Kenora fire chief Todd Skene is testing out their new $1.2 million aerial truck. During a break in training, Skene said they needed a new one, because the old one has spent about 250 hours in the shop and it had become unreliable.
"We don't know, when we go out, if it's going to work. So, it's time to retire that truck," he said about the old one.
The fire chief added it would've been good to have an aerial truck, when they were fighting the fire at Kenora Forest Products at the end of December. The fire destroyed two drying kilns, delaying production at the sawmill.
Skene adds the aerial truck can also be used for buildings downtown, such as the Clarion Lakeside Inn or Benedickson court.
Kenora fire chief Todd Skene acknowledges the $1.2 million dollar price tag is a lot, but he says it's a good investment for the city.
"This is a suitable truck for four stories and above," he said, noting area hotels and apartment buildings.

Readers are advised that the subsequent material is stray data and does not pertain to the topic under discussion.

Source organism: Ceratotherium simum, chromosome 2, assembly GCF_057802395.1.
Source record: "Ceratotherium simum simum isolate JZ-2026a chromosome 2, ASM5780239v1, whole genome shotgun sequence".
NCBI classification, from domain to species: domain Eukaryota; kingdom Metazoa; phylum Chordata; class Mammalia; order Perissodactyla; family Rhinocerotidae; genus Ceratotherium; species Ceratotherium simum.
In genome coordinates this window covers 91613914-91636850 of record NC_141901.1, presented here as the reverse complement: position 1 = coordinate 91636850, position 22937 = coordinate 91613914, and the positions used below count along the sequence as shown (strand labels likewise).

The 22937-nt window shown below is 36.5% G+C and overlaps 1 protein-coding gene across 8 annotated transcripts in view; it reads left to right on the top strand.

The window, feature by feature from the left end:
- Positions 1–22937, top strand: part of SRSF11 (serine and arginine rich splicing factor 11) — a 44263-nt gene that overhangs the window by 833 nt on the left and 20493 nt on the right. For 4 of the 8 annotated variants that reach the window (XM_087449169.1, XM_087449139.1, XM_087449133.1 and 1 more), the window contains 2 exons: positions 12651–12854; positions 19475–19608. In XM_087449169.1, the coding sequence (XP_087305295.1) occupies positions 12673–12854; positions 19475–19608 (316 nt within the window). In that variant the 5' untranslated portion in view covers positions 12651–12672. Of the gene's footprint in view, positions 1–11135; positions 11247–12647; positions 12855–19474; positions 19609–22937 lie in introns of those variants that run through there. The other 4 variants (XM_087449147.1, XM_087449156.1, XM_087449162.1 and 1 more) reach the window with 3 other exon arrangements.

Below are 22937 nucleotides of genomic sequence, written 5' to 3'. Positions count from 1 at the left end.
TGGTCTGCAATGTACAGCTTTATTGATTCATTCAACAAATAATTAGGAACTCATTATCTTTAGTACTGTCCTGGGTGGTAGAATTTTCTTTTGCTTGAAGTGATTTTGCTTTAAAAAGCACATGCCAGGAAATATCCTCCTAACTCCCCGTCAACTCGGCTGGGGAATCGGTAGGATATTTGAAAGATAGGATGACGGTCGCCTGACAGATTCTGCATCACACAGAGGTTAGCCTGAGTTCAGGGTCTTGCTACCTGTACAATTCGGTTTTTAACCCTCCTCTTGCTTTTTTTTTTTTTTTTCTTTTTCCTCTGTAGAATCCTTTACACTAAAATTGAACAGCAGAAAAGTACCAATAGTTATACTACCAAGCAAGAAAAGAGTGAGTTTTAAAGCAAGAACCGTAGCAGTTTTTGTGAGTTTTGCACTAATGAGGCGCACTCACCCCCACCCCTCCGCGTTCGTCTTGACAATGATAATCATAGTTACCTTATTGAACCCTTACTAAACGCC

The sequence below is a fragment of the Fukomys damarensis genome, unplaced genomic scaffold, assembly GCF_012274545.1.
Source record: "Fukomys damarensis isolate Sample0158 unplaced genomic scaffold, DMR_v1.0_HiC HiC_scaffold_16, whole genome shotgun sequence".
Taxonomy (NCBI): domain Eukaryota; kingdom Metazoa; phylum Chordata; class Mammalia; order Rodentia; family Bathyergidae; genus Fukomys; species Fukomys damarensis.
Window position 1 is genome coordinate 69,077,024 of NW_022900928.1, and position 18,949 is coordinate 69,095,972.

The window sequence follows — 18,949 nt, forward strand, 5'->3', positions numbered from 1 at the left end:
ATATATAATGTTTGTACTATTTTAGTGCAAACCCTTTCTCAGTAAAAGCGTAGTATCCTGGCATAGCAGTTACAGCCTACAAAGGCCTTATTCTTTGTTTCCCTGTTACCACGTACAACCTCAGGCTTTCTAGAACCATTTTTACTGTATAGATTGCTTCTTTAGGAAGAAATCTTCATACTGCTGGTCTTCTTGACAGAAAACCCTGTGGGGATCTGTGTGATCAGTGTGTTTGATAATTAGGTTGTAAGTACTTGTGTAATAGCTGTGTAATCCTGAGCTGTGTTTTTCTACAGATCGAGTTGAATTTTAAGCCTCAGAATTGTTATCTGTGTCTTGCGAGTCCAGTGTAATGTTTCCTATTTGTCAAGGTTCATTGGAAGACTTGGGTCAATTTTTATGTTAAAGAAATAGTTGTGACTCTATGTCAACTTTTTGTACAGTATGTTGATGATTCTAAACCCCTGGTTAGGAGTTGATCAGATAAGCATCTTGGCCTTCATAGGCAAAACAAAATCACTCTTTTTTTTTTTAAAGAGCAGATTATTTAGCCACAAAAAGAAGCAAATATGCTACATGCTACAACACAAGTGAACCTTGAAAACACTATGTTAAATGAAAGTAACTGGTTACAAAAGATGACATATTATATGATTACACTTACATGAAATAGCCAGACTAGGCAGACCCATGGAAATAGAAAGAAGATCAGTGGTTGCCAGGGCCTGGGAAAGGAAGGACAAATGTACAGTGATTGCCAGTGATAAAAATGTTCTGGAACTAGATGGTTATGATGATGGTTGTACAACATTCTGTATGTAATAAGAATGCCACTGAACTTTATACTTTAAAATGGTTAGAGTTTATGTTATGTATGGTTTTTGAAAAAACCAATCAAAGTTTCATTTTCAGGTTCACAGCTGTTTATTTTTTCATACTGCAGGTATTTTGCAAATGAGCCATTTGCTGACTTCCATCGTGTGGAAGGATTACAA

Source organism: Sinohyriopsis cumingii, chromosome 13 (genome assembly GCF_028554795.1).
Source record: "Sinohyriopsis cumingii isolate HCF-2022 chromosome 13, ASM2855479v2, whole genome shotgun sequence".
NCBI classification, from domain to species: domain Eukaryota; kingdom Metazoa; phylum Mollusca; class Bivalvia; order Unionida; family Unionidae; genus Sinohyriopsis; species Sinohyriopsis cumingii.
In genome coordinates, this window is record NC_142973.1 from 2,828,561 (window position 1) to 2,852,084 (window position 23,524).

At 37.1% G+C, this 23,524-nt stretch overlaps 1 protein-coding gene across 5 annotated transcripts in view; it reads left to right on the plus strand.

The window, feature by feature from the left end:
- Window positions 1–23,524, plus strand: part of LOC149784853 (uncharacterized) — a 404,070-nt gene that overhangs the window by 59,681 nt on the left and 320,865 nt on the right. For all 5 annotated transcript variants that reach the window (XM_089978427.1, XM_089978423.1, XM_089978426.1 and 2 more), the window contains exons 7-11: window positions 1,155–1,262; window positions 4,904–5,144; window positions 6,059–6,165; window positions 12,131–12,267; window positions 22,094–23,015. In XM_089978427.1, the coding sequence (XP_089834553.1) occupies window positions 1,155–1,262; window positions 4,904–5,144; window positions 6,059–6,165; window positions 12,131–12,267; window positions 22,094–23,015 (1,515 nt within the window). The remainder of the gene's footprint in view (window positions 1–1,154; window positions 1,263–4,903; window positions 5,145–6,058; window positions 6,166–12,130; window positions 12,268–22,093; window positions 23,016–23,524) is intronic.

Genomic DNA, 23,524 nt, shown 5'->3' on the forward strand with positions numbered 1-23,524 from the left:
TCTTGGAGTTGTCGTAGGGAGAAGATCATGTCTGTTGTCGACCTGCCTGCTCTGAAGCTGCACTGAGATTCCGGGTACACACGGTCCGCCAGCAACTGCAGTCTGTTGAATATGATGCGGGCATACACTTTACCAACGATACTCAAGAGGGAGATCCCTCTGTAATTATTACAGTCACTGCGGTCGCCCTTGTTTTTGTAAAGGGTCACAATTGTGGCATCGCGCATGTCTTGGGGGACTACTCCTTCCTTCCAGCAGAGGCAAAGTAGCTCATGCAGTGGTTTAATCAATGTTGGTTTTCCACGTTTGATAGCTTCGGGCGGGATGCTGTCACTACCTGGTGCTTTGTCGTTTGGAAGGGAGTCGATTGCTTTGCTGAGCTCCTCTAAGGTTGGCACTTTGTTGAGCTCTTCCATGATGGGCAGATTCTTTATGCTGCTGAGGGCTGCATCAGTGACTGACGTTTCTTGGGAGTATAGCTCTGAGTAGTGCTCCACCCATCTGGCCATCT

Skene adds the truck will also have a long life in the community.
"Knowing some of the companies that are looking to be here, some of the buildings that are going to be built in the future, this is a great fit for the city," he said.
By adding an old aerial apparatus to the new chasis, Skene noted they saved about $600,000. This is equal to the cost of a new pumper truck, he said.
John Rideout says the Sutphen chasis has a mid-mounted 95 ft. ladder, which is more stable than other models, especially in wintry weather. The nozzle at the top can spray 1,500 gallons a minute of water up to 120 ft. away, and it's propelled by a Cummins 425 hp engine with Allison automatic transmission. Sutphen is based near Columbus, Ohio, but modifications were made at Ft. Garry in Winnipeg.
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